Women start their preparations for the pooja, the day prior to the festival. They buy shringars (adornments), pooja items, henna, matti (powdery mus), etc. well in advance. They have their food before sunrise, putmehendi(henna) on their hand and feet and visit their friends and family.
In the evening, all the women gather at a common place either at someone’s house, temple or garden, wherever the Pooja is arranged. The legend of Karwa Chauth is then narrated by an elderly women or the pujarin (priestess). During this gathering, a special mud pot is kept to symbolize lord Ganesh. An idol of Goddess Parvati, fruits, flowers and food grains to offer to the deities are also placed at the pooja venue.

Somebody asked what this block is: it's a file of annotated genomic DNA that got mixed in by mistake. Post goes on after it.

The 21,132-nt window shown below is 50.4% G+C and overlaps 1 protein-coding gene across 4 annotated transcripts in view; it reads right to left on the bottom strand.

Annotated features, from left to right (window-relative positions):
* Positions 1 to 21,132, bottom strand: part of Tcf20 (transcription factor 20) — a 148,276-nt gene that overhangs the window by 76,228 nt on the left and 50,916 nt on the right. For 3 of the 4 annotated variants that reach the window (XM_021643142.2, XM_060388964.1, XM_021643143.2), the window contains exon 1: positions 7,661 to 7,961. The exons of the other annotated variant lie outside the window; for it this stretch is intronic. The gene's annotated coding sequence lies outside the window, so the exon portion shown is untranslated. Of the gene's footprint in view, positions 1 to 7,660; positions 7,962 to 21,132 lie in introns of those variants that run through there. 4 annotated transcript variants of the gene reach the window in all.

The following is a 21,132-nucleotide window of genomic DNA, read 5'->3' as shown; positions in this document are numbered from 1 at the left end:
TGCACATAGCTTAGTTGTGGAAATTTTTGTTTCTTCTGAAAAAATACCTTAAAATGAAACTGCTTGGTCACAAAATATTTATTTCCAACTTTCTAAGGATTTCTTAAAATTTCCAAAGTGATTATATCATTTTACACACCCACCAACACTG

A pitcher with water is kept at the center of the gathering. Each women carries with her a thali (plate). While listening to the Karwa Chauth legends, each of the women light diyas in their thali. Once the puja is over, women pass their thali to the elder most member of the gathering, who then blesses all the others for happiness in life.
The pooja thali is otherwise known as ‘baya’ and contains vermilion, sacred water, dry fruits, diyas, Indian sweets, roli, earthen clay pots etc. Mostly rangoli, alpana, flowers, leaves, petals etc. are also used to decorate thali.
On this occasion women wear heavy saris, or chunris in red, pink or any other bridal colors. They wear all the signs of married women, like bindi, earrings, nose pin, tika, bangles, chonp, etc.
When the moon comes out in the evening, women see its reflection in their thalis of water or through a sieve or dupatta followed by seeing their husband. After this, they offer water or prasad to the moon and ask for blessings, prosperity and long life of their husband. Husbands then offer food to their wives,with which wives end their fast.